Court Cases Could Change the Fate of Trans Immigrants

Trans immigrants are fighting for their rights in the U.S. Canada Society/ Reuters

Three Mexican immigrants, transgender women who are seeking asylum in the U.S., had lived with violence before leaving their country: repeated rapes at the hands of family members, police officers and military agents--and, in one case, being burned alive and left for dead.

But what these women fear far more is the violence they will likely face if the U.S. deports them, they claim in court documents. Would they die at the hands of the men who had threatened to murder them? Would these men force them to eat sand to the point of death--a fate said to have befallen other transgender women back home?

On March 6, the U.S. Court of Appeals for the Ninth Circuit in Pasadena, California, heard oral arguments in the cases of Daniella Godoy-Ramirez, Edin Avendano-Hernandez and Lucia Mondragon-Alday. They are fighting to stay in the U.S., claiming in court documents they could face torture or death in Mexico because of their gender identity.

Several years ago, these women individually applied for protection from deportation, citing a fear of persecution and torture. The immigration judge denied their applications, in essence ruling there wasn't enough proof they would be persecuted, their appeal briefs, filed in the Ninth Circuit, claim.

The judge also cited advances for gay rights in Mexico, such as legal same-sex unions in parts of the country, as evidence the women wouldn't face persecution. (The immigration judge also said Godoy-Ramirez waited too long to file an asylum petition, and that Avendano-Hernandez was ineligible because of a past DUI conviction, the briefs say.) The women then protested the immigration judge's decision before the Board of Immigration Appeals. The board dismissed their appeals, upholding the immigration judge's decision.

If the Ninth Circuit rules in favor of the women, the decision wouldn't just rebuke the immigration judge and BIA's reasoning in these specific cases, it could also set precedent for transgender immigrants seeking safety in the U.S., advocates say. It is unclear when the court will hand down its rulings.

The immigration judge and BIA's argument effectively treated transgender women as gay men--not only conflating gender and sexuality, but neglecting the particular perils transgender people face in Mexico, their lawyers argue. Moreover, the judge and BIA didn't adequately weigh these women's individual experiences, their lawyers claim.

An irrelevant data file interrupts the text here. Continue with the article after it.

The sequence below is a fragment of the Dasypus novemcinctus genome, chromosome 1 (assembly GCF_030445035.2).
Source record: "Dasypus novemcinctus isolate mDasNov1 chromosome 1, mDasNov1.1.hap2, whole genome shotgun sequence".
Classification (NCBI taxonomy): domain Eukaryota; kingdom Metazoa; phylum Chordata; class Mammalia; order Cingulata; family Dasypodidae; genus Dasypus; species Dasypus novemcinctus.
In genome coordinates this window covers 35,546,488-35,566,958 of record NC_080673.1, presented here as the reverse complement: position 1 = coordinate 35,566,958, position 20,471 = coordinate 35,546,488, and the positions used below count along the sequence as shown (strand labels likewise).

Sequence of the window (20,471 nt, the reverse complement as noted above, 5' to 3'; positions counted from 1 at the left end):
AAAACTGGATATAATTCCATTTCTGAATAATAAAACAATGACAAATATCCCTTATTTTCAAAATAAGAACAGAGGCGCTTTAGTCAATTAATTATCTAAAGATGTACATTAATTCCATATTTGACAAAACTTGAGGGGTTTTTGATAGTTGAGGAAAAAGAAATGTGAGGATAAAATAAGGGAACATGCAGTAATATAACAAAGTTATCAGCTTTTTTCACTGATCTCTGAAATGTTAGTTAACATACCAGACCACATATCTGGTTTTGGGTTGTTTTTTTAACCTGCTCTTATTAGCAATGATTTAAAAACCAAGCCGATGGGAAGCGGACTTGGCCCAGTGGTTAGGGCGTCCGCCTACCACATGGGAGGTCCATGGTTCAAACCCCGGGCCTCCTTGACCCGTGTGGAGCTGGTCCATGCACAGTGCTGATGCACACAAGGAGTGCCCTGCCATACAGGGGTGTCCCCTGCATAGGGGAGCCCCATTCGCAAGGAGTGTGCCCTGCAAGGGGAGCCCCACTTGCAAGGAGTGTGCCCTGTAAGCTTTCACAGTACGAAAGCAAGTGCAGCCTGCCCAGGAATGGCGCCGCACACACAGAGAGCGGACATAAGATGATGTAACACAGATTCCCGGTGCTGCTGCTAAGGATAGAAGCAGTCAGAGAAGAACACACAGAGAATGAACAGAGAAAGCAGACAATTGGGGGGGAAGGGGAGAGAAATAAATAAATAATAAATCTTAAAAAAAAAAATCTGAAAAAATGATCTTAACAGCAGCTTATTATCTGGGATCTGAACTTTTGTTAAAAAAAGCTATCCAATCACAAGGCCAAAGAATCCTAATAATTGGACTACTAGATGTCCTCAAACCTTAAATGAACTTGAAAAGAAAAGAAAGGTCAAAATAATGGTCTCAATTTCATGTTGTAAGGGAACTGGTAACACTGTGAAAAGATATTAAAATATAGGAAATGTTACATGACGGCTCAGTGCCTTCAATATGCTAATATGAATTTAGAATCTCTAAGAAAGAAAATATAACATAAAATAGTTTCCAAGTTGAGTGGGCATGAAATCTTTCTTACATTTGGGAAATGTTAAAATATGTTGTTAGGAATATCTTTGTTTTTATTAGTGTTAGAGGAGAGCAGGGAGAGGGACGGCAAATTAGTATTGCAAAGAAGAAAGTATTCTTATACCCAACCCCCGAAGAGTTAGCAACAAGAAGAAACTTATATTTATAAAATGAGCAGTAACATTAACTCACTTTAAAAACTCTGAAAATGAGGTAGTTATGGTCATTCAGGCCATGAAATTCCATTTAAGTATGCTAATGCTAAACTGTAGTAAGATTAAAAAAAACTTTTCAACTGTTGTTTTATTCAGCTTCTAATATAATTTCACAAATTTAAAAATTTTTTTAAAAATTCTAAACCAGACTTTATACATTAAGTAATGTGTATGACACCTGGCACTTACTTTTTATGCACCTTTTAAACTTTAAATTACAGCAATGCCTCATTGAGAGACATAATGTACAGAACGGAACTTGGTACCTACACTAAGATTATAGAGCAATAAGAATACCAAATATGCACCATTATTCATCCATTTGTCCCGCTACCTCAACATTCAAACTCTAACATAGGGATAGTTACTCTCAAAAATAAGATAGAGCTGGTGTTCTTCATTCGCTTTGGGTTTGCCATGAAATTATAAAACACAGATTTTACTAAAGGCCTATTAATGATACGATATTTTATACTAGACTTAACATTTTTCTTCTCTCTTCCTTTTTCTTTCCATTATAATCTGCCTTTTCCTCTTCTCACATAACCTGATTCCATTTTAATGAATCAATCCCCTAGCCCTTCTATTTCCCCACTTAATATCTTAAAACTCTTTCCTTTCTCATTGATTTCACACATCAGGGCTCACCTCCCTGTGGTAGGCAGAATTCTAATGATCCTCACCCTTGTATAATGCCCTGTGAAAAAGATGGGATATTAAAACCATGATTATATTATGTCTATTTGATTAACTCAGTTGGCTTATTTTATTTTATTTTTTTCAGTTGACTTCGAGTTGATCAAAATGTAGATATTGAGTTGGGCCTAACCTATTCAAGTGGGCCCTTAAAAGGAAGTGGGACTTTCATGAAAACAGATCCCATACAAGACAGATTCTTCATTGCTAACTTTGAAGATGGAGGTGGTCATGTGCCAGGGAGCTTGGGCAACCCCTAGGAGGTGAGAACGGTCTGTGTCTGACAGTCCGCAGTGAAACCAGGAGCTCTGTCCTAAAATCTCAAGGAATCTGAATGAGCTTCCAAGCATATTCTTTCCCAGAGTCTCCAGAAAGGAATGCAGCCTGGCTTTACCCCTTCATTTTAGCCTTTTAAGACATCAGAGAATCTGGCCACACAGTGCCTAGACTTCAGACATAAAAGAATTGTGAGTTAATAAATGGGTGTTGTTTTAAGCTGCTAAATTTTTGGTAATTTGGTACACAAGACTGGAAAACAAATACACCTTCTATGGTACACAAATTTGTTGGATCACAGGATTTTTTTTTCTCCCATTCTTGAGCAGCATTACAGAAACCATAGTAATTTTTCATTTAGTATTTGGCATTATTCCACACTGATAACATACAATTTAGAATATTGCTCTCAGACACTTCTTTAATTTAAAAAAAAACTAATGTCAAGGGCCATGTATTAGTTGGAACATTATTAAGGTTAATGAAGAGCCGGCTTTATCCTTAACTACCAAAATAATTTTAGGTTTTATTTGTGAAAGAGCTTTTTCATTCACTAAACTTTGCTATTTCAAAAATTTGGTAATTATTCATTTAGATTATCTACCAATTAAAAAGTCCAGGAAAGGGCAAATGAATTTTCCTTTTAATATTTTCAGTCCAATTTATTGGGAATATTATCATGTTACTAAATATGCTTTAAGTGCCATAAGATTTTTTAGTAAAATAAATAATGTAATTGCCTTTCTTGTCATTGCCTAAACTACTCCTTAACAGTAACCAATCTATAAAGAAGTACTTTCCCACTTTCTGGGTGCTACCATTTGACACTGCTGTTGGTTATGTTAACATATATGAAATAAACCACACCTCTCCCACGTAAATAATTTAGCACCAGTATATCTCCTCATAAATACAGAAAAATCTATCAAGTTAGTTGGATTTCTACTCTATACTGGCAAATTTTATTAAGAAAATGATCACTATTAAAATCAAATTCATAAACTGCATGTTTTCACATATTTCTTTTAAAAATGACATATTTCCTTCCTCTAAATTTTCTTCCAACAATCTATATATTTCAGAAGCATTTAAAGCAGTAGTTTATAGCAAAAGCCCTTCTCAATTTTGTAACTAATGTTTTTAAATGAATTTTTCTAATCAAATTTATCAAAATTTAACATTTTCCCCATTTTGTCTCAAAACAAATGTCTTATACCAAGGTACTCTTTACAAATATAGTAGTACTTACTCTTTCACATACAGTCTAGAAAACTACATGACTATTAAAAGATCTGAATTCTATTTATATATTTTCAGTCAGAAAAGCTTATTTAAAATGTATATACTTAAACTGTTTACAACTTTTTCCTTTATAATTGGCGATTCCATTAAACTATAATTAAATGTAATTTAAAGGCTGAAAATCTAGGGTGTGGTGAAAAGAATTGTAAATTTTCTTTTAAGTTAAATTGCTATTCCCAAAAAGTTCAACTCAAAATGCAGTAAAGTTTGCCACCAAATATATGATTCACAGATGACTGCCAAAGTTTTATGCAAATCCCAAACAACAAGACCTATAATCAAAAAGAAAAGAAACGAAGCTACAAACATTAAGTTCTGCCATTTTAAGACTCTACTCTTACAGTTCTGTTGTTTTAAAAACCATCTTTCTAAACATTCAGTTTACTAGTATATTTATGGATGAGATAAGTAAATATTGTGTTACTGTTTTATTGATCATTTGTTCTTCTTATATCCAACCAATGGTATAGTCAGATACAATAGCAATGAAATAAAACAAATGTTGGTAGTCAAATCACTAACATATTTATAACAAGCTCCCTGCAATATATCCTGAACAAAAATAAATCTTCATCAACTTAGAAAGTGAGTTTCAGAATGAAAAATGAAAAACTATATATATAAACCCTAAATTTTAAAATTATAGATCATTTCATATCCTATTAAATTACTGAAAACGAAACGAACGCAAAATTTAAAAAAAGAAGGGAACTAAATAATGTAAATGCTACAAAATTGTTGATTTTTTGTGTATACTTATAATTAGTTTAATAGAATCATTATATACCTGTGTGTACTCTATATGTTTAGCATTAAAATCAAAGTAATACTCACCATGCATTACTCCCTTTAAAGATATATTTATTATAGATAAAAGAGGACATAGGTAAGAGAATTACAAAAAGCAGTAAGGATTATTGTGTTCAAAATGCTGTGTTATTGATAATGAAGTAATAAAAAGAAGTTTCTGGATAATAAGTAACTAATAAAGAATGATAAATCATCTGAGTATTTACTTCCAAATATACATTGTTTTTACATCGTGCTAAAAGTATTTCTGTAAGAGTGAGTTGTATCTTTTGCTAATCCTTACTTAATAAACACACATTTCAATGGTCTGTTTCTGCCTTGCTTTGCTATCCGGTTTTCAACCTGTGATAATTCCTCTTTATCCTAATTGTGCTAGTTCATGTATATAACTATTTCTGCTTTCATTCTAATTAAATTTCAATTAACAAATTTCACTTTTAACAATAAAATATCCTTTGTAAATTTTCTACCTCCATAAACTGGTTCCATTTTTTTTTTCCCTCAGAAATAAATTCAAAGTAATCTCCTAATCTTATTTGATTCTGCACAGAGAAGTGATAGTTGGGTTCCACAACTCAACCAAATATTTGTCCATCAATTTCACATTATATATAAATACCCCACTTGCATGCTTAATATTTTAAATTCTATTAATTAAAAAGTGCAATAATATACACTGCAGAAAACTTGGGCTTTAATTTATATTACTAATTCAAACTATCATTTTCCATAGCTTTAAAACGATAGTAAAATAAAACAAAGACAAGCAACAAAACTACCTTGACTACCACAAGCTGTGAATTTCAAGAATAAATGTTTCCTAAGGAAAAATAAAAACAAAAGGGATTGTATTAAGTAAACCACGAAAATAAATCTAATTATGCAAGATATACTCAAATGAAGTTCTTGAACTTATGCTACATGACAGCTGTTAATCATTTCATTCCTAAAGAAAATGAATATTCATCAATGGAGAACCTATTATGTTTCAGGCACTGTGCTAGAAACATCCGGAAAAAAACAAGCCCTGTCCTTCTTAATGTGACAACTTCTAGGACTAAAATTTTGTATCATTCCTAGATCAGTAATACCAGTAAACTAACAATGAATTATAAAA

So, the lawyers are hoping that if the Ninth Circuit sides with the women, it could establish precedent that transgender people's persecution claims cannot be assessed through the lens of sexual orientation. In addition, a win for these women could set a precedent that courts weigh the individual experiences of transgender asylum-seekers, rather than just general beliefs about a country's treatment of lesbian, gay, bisexual, trans and queer (LGBTQ) people.

Keren Zwick, managing attorney for National Immigrant Justice Center's LGBT Immigrant Rights Initiative, who made arguments in support of the women before the court, said asylum applications "must be decided based on the individual person before the judge and that individual assessment is no different in cases involving transgender women."

Zwick added: "A positive decision from the court would make it clear to immigration judges that it's inappropriate to deny a transgender woman's claim as if she were a gay man, by relying on top-level government reforms that have little to no relevance to the lived experiences of transgender women."

The U.S. Department of Justice's Executive Office for Immigration Review, of which BIA is a part, does not comment on immigration judge decisions or BIA cases, a spokeswoman said in an e-mail.

In 2010, the International Human Rights Clinic, the Human Rights Program of Harvard Law School, Global Rights, and the International Gay and Lesbian Human Rights Commission (IGLHRC) published an analysis of LGBTQ rights in Mexico.

The report, citing a survey of anti-LGBTQ violence in Mexico, stated that from 1995 to 2007, there were 464 homophobic and transphobic hate crimes in the country. The paper, citing another study, said 76.4 percent of LGBTQs incurred physical violence "because of their sexual orientation or gender identity," and 53.3 percent experienced assault in public. Yet another survey found 30 percent of LGBTQs in Mexico experienced discrimination by police, and 20 percent reported being assaulted by police. In addition, transgender individuals "are subjected to mass detentions, extortion, and physical abuse at the hands of police and military officials," the executive summary noted.